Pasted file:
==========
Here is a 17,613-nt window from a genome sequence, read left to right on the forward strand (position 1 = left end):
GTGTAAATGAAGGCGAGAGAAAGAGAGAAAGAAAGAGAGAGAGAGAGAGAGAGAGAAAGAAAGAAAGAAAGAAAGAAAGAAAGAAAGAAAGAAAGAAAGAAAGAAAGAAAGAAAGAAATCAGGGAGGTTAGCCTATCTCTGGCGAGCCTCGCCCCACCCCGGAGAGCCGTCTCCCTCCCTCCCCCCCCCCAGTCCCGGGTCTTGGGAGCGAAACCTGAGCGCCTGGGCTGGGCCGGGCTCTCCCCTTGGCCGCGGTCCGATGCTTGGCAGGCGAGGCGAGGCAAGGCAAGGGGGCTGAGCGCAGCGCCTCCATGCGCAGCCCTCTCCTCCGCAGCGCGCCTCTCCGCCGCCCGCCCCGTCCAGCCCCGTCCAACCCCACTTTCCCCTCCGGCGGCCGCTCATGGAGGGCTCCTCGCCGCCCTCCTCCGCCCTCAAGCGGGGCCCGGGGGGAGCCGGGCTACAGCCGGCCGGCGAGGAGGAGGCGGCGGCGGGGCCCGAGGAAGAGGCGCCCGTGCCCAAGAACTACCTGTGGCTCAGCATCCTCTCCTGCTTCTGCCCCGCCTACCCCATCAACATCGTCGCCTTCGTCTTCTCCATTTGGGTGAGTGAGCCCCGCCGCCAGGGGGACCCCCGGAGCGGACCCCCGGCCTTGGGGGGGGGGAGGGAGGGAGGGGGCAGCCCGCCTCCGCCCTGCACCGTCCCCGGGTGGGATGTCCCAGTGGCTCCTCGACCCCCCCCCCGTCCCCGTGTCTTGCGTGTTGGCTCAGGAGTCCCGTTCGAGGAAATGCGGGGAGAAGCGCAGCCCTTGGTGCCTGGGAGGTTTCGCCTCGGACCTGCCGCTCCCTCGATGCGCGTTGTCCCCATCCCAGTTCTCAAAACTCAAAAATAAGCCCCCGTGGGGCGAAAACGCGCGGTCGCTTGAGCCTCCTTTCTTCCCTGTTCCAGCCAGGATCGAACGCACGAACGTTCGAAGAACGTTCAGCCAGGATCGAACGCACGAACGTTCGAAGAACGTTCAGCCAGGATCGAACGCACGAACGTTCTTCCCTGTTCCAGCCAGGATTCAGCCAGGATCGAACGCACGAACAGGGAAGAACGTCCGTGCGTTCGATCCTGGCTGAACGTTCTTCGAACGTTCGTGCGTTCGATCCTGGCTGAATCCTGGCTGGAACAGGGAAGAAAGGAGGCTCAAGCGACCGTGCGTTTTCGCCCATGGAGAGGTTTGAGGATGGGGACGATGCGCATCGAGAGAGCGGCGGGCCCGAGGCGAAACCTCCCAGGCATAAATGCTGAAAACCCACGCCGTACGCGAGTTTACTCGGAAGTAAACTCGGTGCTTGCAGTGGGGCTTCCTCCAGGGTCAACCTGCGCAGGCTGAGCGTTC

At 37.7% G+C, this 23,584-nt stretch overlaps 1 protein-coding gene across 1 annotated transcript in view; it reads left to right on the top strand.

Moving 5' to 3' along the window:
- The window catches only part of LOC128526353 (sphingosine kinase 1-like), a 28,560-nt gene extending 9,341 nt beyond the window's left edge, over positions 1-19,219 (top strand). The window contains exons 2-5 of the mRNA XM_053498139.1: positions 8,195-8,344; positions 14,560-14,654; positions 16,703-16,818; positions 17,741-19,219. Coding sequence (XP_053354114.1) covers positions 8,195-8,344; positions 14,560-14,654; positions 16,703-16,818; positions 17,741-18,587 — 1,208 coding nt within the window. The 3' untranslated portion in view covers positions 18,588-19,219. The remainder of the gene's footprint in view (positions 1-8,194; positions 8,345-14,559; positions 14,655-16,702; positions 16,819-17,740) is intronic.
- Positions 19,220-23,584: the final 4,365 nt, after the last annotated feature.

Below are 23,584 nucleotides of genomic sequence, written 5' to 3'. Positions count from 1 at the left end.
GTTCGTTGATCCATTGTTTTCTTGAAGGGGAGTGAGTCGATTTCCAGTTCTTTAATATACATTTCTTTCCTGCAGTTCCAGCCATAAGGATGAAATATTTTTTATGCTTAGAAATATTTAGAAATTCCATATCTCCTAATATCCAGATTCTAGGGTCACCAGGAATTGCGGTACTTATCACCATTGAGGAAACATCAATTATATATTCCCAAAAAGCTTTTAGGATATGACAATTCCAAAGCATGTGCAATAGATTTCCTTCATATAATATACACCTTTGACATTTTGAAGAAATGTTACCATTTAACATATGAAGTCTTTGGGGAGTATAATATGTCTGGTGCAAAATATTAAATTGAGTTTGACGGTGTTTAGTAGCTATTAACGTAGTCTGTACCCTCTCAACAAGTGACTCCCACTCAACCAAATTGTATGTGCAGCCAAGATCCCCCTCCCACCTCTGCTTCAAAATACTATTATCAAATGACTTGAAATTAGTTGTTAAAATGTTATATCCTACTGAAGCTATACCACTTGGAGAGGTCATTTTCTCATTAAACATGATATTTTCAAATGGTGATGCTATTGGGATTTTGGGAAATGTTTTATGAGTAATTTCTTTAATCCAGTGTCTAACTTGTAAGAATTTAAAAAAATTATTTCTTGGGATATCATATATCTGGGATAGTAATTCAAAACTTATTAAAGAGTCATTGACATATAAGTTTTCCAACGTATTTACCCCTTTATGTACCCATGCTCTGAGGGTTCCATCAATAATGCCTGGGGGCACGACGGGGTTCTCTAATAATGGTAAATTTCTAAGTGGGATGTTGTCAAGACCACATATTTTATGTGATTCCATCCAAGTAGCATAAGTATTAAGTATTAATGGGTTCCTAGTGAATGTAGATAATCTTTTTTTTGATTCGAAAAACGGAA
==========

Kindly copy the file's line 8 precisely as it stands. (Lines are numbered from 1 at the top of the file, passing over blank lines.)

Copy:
GTTCGTTGATCCATTGTTTTCTTGAAGGGGAGTGAGTCGATTTCCAGTTCTTTAATATACATTTCTTTCCTGCAGTTCCAGCCATAAGGATGAAATATTTTTTATGCTTAGAAATATTTAGAAATTCCATATCTCCTAATATCCAGATTCTAGGGTCACCAGGAATTGCGGTACTTATCACCATTGAGGAAACATCAATTATATATTCCCAAAAAGCTTTTAGGATATGACAATTCCAAAGCATGTGCAATAGATTTCCTTCATATAATATACACCTTTGACATTTTGAAGAAATGTTACCATTTAACATATGAAGTCTTTGGGGAGTATAATATGTCTGGTGCAAAATATTAAATTGAGTTTGACGGTGTTTAGTAGCTATTAACGTAGTCTGTACCCTCTCAACAAGTGACTCCCACTCAACCAAATTGTATGTGCAGCCAAGATCCCCCTCCCACCTCTGCTTCAAAATACTATTATCAAATGACTTGAAATTAGTTGTTAAAATGTTATATCCTACTGAAGCTATACCACTTGGAGAGGTCATTTTCTCATTAAACATGATATTTTCAAATGGTGATGCTATTGGGATTTTGGGAAATGTTTTATGAGTAATTTCTTTAATCCAGTGTCTAACTTGTAAGAATTTAAAAAAATTATTTCTTGGGATATCATATATCTGGGATAGTAATTCAAAACTTATTAAAGAGTCATTGACATATAAGTTTTCCAACGTATTTACCCCTTTATGTACCCATGCTCTGAGGGTTCCATCAATAATGCCTGGGGGCACGACGGGGTTCTCTAATAATGGTAAATTTCTAAGTGGGATGTTGTCAAGACCACATATTTTATGTGATTCCATCCAAGTAGCATAAGTATTAAGTATTAATGGGTTCCTAGTGAATGTAGATAATCTTTTTTTTGATTCGAAAAACGGAA